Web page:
Late payment is one of the biggest challenges facing small businesses today.
So, we welcome the government’s recent call to evidence to help create a more responsible payment culture.
The call for evidence will look at two issues: The first is how company boards can implement responsible payment practices throughout their supply chains. (The government has suggested giving a non-executive director specific responsibility for the company’s prompt payment).
The second proposal is how to best promote innovative technology, such as accounting software, to help small firms manage their payment process.
We will be taking part in this call to evidence, using our own insight based on the hundreds of thousands of small businesses that use our platform to help inform the debate.
What’s the issue?
Data from Small Business Insights, Xero’s monthly snapshot of the health of the small business economy, shows that invoices with 30-day payment terms are paid in 39 days on average.
The data also shows FTSE 350 companies pay in 46 days on average, or more than two weeks late.
That’s right. Bigger firms with deeper pockets pay more slowly.
In the days when invoices had to be physically passed between different departments, there might have been an excuse for this. But not anymore. This should be a discussion point for company boards. Is it appropriate that they are using their small suppliers as source of finance?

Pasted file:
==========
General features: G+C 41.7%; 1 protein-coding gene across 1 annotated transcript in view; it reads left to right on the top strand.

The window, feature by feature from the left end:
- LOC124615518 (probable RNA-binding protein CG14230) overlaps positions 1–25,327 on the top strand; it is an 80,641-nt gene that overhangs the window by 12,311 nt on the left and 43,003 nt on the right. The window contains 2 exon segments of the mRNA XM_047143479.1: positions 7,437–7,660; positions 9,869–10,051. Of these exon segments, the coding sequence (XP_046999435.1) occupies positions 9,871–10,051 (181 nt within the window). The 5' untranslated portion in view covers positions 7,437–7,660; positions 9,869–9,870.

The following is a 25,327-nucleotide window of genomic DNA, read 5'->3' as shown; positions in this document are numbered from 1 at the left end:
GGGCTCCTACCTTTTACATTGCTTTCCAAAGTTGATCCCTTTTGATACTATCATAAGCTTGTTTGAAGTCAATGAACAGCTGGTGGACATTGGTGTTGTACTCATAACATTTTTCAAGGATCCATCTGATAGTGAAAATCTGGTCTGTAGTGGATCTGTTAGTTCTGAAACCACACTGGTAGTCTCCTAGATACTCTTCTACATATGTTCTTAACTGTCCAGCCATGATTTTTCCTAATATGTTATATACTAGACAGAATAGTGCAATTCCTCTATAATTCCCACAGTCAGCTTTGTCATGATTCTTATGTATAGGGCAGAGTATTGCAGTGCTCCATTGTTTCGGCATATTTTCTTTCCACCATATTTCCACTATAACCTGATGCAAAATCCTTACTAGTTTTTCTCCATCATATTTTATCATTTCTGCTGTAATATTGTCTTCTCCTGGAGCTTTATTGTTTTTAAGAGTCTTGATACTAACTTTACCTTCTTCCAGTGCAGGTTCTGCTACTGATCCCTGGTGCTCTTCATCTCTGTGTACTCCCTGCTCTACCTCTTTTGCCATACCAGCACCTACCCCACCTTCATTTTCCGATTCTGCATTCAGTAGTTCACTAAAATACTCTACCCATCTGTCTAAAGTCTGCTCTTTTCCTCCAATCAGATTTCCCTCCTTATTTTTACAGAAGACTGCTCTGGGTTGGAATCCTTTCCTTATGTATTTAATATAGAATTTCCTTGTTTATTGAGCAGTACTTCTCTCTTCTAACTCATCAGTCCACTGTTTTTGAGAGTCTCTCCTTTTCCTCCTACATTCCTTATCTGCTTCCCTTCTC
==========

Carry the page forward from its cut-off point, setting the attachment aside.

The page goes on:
What’s the impact?
It is well known that late payments cause cash-flow squeeze, which contributes to some 50,000 small business failures each year, according to research from the Federation of Small Businesses.
But it is less well recognised that late payments can adversely affect a firm’s credit score, making it harder to raise funds. Small firms find accessing finance hard enough already without late payment issues making matters worse.
These issues go right to the heart of the productivity debate in the UK today.
Improving our national productivity means helping companies to get access to finance and addressing late payments which tie up working capital and stifle innovation.
What is the government proposing?
Over the years, central government has launched several initiatives to tackle late payments.
These initiatives include the 10-year-old Prompt Payment Code, a voluntary register under which firms agree to pay their small businesses suppliers within 60 days. More recently, the government created the office of the Small Business Commissioner, whose job it is to look at late payment complaints.
But the problem has not gone away.
Now the government is taking additional steps to create a more responsible payment culture.
This call for evidence follows an announcement last week by the business secretary Greg Clark in which he set out other new measures. These include the Small Business Commissioner joining the Prompt Payment Code’s compliance board and further updates to how the code is operated.
We support these new measures. But we would like to see the government go further.
We believe the time has come for large firms to be obligated to pay on time.
We’ll be submitting our response to the call for evidence and we encourage all those involved in this issue to do so too.
Tackling this issue is crucial to enabling small businesses to reach their full productive potential.